It seems like mobile is the new trend in response to weakness in sales. Perhaps necessity really is the mother of invention. Back in December, DineEquity announced that 1,800 of its Applebee's will get over 100,000 tablets. DineEquity had just reported results that included a same-store sales jump of 3.6% for its IHOP concept, but its Applebee's concept lagged behind with a 0.4% slip back. DineEquity plans to complete this rollout by the end of this year.

Meanwhile, Brinker International has been rolling out similar tablets across its Chili's chain. Brinker International calls them "tabletop media." So far, 400 restaurants out of over 1,500 have the new technology, which allows guests to pay and make "add on" orders. This has all happened at around the same time that Brinker International has been seeing weakness in same-store sales as well, although it blames the weather.

Foolish final thoughts
It will be interesting to see the effects of mobile on Brinker International, DineEquity, and BJ's Restaurants. Fools should consider waiting on the sidelines to see the effects of mobile on BJ's Restaurants' top and bottom lines. With all of the excuses given by the company, mobile will need to have a major impact. Currently, analysts project 2015 EPS of $0.89 per share for the company, which puts its P/E in the upper 30s. It seems a bit pricy for now considering the concerning results.

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Read/Post Comments (2) | Recommend This Article (2)

Comments from our Foolish Readers

Help us keep this a respectfully Foolish area! This is a place for our readers to discuss, debate, and learn more about the Foolish investing topic you read about above. Help us keep it clean and safe. If you believe a comment is abusive or otherwise violates our Fool's Rules, please report it via the Report this Comment Report this Comment icon found on every comment.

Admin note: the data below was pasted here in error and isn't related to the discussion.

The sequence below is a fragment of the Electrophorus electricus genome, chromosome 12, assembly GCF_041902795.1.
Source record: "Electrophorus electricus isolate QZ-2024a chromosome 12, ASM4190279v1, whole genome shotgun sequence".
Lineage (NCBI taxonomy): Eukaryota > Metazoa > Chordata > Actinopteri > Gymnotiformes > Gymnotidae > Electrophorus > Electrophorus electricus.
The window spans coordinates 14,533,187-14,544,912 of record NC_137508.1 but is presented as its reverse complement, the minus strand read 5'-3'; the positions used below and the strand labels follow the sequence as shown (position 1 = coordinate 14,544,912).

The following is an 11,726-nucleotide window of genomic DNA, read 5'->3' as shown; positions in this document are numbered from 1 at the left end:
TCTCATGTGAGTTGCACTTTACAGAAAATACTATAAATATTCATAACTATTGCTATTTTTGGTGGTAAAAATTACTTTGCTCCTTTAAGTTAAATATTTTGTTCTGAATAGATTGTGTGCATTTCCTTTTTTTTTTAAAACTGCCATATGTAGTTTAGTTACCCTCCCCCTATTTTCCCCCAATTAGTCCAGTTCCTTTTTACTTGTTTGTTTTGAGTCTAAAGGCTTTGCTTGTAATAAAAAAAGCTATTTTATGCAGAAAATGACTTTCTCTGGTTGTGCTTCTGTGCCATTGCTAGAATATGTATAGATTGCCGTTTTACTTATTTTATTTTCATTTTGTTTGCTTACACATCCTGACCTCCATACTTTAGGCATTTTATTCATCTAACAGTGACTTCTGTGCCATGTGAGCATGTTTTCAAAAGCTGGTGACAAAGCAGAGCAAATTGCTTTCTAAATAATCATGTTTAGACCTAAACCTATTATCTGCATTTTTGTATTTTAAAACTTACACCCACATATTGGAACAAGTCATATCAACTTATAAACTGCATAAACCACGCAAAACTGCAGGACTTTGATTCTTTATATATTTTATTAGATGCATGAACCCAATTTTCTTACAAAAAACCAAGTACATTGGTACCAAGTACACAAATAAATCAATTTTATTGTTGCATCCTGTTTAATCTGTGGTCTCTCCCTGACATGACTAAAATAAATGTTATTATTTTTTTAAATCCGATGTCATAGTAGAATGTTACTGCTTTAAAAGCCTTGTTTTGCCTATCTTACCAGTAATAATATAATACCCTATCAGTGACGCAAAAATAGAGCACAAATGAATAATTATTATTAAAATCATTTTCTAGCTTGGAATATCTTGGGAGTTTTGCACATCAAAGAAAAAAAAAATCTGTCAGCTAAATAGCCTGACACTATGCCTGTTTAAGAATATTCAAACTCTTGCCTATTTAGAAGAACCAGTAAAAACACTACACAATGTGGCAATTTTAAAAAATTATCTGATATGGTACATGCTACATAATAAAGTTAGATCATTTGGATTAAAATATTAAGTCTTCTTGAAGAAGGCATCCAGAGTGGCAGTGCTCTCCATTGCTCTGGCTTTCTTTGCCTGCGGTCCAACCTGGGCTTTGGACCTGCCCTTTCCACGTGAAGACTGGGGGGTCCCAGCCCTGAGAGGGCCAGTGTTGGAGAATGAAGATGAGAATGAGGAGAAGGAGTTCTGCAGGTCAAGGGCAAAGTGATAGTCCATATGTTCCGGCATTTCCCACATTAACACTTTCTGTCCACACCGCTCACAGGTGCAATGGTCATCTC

• Report this Comment On April 06, 2014, at 8:12 PM, djones44 wrote:

    A more proactive approach to innovation for BJ's might be to embrace the Internet itself, not just payment options. Off the shelf devices like Poorts carry the full weight of Google behind them and threaten basic tablets with obsolescence.

  • Report this Comment On April 17, 2014, at 1:15 PM, tekhedd wrote:

    Um, reading just the headline, the answer is an extremely obvious "No." :) But trendiness is an important aspect of success in this business so they're probably on the right track, if it doesn't eat too much out of the bottom line.

    IMO, their very "safe" beer (and menu) is no match for the local stuff, but it's definitely in the pocket for the "in the center of a giant shopping center, far from downtown" market they appear to be targeting. Achieves a moderate level of trendiness but the overall experience is just decent. Is their target market "areas where the local competition is depressingly bad"?

    If they're not making fat profits then there's something seriously wrong.

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Nickey Friedman

Nickey is a select freelancer for the Fool. She writes about food & beverage, dry bulk shipping, and whatever else floats her boat. After selling four successful restaurants, she turned in her knives for a pen and now puts her passion for food, hospitality, and transportation in writing. You can send email to her at